Science Diary: Climate Change - Extinction: The Pulse of the Planet daily radio program offers free legal online mp3 downloads, exploring the world of sound in nature, culture and science, with audio adventures, world music, extraordinary sound portraits, science diaries, and nature ring-tones; an amazing sonic experience.

Airdate: May 04, 2012
Scientist: Steve Williams

Science Diary: Climate Change - Extinction

Science Diary: Climate Change - Extinction
Small changes in climate can have a large impact on the creatures living in Australia's Carbine Tableland.

Science Diary: Climate Change - Extinction

Music; Ambience: birds, rainforest

JM: The Carbine Tableland of North Queensland, Australia is a World Heritage site, selected for the diversity of species here. But a warming climate is placing many of these species at risk. Welcome to Pulse of the Planet's Science Diaries, a glimpse of the world of science from the inside. Steve Williams is a field biologist at James Cook University, who has been studying the effects of climate change on the region.

SW: "About 5 years ago I did some predictive modeling which was just some ways of trying to understand, 'well where would those species occur if the climate warmed up by one degree or two degrees?' The end result of that was that it was completely shocking, because what it showed was that we might be facing 50 to 80 percent of the species that I studied going extinct this century. In the region, there's about 700 species of vertebrates. Of those about 350 live in the rainforest specifically. There are about 90 species which are found in these rainforests and nowhere else in the world. Of those 90 species of vertebrates, probably 70 or 80 percent of them are restricted to the tops of the mountains. And these are the species that are in the greatest danger from climate change. An example might be, there's a frog called Thornton's Peak Nursery Frog. And it lives literally in about the top 150 meters of altitude of one mountaintop. Its entire global distribution is about one and a half square miles. It's just got nowhere to go. The predictions are that one to one and a half degrees will push it off the mountain. The latest predictions from the intergovernmental panel on climate change suggest that the minimum we're likely to see now is about two degrees of warming. So that frog is in serious trouble."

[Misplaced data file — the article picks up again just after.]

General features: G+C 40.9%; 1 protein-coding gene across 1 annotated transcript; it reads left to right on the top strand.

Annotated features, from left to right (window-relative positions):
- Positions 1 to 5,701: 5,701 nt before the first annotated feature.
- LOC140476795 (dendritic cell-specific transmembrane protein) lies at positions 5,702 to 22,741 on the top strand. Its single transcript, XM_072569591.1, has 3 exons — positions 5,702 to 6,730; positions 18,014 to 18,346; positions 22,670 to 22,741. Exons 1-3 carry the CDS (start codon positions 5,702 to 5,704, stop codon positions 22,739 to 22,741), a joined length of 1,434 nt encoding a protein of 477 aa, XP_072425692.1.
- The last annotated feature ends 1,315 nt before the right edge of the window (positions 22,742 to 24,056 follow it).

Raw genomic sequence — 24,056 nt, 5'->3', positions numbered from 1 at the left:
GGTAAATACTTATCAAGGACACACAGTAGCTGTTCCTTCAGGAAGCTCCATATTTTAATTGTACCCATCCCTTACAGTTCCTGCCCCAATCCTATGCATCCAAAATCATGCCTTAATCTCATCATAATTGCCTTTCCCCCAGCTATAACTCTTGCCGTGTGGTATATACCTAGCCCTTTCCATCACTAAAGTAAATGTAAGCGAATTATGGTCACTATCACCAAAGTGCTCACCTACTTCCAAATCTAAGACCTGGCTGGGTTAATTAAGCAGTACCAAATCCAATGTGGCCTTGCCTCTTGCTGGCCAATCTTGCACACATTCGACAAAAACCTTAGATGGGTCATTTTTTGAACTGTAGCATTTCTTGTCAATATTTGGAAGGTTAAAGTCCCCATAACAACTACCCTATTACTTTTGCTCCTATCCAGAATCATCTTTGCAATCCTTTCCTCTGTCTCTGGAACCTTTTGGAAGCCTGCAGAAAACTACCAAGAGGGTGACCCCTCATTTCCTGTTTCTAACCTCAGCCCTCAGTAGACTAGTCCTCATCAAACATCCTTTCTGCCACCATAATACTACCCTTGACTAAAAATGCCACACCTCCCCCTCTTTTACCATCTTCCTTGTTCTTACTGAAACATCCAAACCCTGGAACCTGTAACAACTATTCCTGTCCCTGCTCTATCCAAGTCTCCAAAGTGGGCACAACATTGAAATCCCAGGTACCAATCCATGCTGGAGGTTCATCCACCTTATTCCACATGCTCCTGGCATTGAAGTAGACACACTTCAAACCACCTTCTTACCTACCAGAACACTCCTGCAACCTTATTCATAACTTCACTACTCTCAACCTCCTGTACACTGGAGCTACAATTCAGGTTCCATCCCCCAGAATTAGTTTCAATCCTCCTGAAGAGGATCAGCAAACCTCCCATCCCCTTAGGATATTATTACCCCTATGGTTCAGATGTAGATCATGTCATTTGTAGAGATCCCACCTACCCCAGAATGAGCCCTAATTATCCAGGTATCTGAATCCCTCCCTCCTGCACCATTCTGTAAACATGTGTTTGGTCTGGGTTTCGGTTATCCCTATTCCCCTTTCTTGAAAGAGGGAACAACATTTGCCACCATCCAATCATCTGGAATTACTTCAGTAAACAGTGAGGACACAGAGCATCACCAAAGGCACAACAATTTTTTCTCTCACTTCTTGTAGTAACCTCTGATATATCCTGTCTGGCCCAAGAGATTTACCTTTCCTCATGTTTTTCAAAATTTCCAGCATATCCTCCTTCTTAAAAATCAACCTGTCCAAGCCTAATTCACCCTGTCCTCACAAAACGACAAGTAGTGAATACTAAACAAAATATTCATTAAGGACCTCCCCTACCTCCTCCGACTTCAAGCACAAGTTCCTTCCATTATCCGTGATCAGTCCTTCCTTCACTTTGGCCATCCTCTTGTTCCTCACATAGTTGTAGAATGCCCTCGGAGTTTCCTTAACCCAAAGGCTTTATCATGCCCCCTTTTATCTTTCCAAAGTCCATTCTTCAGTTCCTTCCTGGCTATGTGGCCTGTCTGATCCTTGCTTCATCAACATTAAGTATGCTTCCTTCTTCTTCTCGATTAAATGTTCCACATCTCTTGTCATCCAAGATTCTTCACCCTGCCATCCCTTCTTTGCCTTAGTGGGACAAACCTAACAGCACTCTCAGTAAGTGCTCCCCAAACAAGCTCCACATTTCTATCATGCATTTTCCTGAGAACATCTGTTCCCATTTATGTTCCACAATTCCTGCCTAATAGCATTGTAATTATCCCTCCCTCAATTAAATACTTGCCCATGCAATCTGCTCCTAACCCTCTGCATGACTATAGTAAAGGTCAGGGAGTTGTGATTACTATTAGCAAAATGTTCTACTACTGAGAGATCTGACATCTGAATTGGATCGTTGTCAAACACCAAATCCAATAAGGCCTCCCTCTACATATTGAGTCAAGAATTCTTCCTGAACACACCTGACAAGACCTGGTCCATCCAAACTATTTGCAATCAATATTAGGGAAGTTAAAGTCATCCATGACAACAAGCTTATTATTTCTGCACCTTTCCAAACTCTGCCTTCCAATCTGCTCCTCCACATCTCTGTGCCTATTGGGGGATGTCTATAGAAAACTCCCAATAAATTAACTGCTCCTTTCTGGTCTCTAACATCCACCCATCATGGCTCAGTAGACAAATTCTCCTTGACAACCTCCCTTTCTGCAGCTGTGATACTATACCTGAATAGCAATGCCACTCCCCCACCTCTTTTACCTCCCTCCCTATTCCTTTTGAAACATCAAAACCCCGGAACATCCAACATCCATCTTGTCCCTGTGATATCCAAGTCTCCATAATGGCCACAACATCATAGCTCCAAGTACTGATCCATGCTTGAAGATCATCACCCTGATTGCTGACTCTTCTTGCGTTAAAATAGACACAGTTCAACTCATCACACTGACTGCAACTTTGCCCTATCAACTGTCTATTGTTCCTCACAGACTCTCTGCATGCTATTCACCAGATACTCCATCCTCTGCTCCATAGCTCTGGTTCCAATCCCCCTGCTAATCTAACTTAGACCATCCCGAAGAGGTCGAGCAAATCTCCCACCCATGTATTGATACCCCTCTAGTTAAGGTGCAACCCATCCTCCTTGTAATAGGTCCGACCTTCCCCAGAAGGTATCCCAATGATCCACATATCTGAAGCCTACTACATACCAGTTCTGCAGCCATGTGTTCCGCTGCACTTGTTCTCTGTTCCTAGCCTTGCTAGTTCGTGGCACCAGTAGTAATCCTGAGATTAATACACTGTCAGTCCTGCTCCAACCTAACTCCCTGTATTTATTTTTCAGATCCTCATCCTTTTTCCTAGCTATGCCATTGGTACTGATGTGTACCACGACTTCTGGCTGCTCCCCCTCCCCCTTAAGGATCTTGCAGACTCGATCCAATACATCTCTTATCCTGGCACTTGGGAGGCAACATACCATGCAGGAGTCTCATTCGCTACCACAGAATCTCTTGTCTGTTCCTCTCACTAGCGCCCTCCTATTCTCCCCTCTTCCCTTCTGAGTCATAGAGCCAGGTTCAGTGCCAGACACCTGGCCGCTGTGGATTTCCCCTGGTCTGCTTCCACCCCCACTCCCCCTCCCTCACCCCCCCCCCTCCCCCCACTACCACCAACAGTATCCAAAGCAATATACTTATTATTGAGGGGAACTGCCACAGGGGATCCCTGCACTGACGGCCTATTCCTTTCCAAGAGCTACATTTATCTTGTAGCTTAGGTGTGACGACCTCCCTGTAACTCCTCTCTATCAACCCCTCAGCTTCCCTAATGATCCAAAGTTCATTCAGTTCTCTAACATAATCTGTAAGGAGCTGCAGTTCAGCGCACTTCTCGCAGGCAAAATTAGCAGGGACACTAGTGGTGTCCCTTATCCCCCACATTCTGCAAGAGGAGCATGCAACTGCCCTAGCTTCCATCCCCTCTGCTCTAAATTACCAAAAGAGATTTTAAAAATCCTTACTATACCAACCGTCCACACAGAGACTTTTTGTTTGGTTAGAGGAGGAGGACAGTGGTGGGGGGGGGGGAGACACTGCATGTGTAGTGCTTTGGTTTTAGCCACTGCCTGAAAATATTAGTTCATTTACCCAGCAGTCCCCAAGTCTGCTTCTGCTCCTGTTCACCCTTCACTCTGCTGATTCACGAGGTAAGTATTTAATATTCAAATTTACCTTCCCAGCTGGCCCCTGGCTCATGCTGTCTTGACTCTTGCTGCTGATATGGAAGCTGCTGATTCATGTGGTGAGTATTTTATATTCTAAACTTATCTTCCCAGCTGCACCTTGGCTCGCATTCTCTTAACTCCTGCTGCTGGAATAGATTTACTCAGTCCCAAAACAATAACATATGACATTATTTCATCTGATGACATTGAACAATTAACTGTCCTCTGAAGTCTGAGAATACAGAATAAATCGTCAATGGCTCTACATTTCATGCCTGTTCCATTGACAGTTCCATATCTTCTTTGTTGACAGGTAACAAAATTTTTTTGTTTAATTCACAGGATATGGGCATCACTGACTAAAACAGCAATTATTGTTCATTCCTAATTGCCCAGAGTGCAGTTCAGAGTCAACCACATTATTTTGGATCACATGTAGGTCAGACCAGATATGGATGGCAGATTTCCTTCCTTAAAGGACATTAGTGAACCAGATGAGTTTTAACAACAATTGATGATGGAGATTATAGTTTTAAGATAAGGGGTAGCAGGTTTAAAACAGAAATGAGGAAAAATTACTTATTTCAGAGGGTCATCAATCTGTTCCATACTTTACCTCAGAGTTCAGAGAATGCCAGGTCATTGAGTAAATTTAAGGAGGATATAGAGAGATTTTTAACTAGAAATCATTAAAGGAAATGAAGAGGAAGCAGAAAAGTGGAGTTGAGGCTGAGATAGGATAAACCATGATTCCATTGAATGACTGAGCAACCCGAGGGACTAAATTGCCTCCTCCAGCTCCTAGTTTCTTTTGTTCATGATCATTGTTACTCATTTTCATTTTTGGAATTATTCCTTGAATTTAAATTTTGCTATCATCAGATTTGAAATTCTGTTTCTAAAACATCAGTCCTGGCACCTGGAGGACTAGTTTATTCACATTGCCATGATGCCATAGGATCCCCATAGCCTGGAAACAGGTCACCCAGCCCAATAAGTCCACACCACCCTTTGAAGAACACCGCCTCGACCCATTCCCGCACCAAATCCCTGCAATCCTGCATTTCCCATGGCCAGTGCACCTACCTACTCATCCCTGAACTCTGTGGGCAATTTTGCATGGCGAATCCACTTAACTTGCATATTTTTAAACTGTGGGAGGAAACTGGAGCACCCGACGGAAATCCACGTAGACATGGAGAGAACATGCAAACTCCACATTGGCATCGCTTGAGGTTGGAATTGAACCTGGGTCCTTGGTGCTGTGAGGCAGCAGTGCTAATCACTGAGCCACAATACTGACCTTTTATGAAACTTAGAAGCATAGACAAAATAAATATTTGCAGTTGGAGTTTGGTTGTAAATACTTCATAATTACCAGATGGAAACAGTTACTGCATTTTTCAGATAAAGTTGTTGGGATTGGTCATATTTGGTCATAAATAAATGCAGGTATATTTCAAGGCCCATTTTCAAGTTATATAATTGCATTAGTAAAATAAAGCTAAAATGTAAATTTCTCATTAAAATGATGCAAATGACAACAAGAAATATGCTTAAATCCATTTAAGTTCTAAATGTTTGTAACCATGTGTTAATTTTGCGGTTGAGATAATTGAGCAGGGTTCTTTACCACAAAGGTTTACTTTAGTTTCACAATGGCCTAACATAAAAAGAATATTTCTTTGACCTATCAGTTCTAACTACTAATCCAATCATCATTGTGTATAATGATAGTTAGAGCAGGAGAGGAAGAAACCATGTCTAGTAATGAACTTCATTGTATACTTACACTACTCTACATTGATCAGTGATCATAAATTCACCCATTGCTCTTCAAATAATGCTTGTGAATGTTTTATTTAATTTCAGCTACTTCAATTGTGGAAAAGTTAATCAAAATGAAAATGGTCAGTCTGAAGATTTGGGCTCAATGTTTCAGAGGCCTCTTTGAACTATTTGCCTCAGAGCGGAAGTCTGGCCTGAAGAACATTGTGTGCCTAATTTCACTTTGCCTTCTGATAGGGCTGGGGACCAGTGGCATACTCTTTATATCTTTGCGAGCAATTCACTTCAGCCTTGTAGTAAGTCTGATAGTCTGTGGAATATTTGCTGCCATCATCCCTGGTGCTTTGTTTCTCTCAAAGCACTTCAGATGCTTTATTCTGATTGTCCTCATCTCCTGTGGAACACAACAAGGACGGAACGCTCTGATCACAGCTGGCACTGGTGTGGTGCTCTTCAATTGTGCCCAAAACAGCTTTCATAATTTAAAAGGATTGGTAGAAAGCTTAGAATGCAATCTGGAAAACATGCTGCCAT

JM: For more information on Steve Williams' work, visit Pulse of the Planet's Science Diaries are made possible by the National Science Foundation. I'm Jim Metzner.